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Lord Elgin
Chapter X - Farewell to Canada


Lord Elgin assumed the governor-generalship of Canada on January 30th, 1847, and gave place to Sir Edmund Head on December 19th, 1854. The address which he received from the Canadian legislature on the eve of his departure gave full expression to the golden opinions which he had succeeded in winning from the Canadian people during his able administration of nearly eight years. The passionate feeling which had been evoked during the crisis caused by the Rebellion Losses Bill had gradually given way to a true appreciation of the wisdom of the course that he had followed under such exceptionally trying circumstances, and to the general conviction that his strict observance of the true forms and methods of constitutional government had added strength and dignity to the political institutions of the country and placed Canada at last in the position of a semi-independent nation. The charm of his manner could never fail to captivate those who met him often in social life, while public men of all parties recognized his capacity for business, the sincerity of his convictions, and the absence of a spirit of intrigue in connection with the administration of public affairs and his relations with political parties. He received evidences on every side that he had won the confidence and respect and even affection of all nationalities, classes, and creeds in Canada. In the very city where he had been maltreated and his life itself endangered, he received manifestations of approval which were full compensation for the mental sufferings to which he was subject in that unhappy period of his life, when he proved so firm, courageous and far-sighted. In well chosen language--always characteristic of his public addresses--he spoke of the cordial reception he had met with, when he arrived a stranger in Montreal, of the beauty of its surroundings, of the kind attention with which its citizens had on more than one occasion listened to the advice he gave to their various associations, of the undaunted courage with which the merchants had promoted the construction of that great road which was so necessary to the industrial development of the province, of the patriotic energy which first gathered together such noble specimens of Canadian industry from all parts of the country, and had been the means of making the great World's Fair so serviceable to Canada; and then as he recalled the pleasing incidents of the past, there came to his mind a thought of the scenes of 1849, but the sole reference he allowed himself was this: "And I shall forget--but no, what I might have to forget is forgotten already, and therefore I cannot tell you what I shall forget."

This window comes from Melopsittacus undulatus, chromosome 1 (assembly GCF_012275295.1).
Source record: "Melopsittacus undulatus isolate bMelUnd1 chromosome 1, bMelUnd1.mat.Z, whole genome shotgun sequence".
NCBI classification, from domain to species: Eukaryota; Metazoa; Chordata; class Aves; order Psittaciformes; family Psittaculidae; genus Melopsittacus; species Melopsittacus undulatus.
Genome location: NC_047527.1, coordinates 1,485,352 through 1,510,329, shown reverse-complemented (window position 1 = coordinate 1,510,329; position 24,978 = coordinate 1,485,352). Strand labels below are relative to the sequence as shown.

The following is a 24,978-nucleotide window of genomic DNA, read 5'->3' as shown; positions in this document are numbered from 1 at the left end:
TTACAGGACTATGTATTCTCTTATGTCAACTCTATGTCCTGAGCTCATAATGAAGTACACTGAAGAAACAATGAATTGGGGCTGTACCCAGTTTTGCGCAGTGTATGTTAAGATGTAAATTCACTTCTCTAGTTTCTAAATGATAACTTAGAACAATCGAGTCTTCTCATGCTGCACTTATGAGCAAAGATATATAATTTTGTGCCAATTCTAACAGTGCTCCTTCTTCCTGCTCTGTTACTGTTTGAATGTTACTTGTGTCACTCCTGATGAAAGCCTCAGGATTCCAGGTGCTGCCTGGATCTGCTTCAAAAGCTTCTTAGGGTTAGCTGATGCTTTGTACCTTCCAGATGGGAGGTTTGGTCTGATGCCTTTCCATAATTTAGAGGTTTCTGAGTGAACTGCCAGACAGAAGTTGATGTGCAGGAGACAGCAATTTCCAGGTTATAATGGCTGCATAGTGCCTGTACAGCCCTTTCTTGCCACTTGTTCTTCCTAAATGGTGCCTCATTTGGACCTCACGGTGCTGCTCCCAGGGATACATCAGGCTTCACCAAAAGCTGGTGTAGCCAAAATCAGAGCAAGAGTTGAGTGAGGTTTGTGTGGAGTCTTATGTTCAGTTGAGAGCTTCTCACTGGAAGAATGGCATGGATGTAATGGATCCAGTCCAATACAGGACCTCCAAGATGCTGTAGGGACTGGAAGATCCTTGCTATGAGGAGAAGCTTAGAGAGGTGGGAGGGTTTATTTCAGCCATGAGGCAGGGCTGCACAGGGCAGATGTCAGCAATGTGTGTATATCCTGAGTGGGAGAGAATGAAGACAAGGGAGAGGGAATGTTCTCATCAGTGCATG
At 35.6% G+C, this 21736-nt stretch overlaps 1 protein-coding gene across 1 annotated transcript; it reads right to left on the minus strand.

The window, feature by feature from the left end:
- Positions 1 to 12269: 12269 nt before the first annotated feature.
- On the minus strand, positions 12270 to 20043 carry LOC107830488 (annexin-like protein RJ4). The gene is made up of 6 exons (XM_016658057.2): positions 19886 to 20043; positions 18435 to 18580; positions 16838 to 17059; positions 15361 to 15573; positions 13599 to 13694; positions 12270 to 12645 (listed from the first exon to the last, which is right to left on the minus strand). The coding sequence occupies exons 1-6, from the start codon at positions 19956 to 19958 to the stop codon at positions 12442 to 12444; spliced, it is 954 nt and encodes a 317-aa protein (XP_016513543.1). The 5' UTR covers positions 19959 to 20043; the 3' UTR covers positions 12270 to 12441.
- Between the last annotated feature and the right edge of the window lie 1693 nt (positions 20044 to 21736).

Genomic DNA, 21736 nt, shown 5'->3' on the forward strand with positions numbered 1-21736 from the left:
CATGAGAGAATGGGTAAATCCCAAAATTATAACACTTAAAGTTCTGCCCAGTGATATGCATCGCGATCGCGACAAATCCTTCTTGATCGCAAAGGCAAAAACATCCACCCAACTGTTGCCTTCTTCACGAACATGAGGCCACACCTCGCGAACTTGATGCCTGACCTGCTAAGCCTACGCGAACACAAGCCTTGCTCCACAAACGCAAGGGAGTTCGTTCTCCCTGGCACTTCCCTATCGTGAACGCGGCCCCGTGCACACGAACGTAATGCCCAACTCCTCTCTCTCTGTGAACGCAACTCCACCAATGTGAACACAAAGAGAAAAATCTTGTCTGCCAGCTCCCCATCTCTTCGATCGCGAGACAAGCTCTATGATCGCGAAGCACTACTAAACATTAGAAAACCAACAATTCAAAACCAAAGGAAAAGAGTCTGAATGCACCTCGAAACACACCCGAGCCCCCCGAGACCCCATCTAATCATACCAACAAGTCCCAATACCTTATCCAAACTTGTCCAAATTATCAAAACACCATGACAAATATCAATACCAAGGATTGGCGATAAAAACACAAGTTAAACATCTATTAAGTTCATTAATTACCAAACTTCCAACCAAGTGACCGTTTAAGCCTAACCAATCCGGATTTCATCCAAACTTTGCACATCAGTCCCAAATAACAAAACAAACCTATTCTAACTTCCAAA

The last speech which he delivered in the picturesque city of Quebec gave such eloquent expression to the feelings with which he left Canada, is such an admirable example of the oratory with which he so often charmed large assemblages, that I give it below in full for the perusal of Canadians of the present day who had not the advantage of hearing him in the prime of his life.